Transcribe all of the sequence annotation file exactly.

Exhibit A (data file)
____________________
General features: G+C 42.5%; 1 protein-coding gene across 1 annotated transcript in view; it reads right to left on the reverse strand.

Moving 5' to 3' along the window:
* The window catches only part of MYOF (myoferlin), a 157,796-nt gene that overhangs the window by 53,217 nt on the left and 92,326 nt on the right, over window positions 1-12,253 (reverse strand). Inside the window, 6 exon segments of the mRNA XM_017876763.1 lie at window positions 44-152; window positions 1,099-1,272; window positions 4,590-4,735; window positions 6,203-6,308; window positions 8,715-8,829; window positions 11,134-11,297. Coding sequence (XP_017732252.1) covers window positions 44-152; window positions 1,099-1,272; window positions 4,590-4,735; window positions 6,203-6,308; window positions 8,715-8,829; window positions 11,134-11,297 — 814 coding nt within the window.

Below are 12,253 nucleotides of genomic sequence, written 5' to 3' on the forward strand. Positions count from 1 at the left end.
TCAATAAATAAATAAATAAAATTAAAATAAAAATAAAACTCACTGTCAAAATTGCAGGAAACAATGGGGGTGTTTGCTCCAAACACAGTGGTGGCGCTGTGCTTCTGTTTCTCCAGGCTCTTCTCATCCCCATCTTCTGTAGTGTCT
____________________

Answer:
General features: G+C 42.5%; 1 protein-coding gene across 1 annotated transcript in view; it reads right to left on the reverse strand.

Moving 5' to 3' along the window:
* The window catches only part of MYOF (myoferlin), a 157,796-nt gene that overhangs the window by 53,217 nt on the left and 92,326 nt on the right, over window positions 1-12,253 (reverse strand). Inside the window, 6 exon segments of the mRNA XM_017876763.1 lie at window positions 44-152; window positions 1,099-1,272; window positions 4,590-4,735; window positions 6,203-6,308; window positions 8,715-8,829; window positions 11,134-11,297. Coding sequence (XP_017732252.1) covers window positions 44-152; window positions 1,099-1,272; window positions 4,590-4,735; window positions 6,203-6,308; window positions 8,715-8,829; window positions 11,134-11,297 — 814 coding nt within the window.

Below are 12,253 nucleotides of genomic sequence, written 5' to 3' on the forward strand. Positions count from 1 at the left end.
TCAATAAATAAATAAATAAAATTAAAATAAAAATAAAACTCACTGTCAAAATTGCAGGAAACAATGGGGGTGTTTGCTCCAAACACAGTGGTGGCGCTGTGCTTCTGTTTCTCCAGGCTCTTCTCATCCCCATCTTCTGTAGTGTCT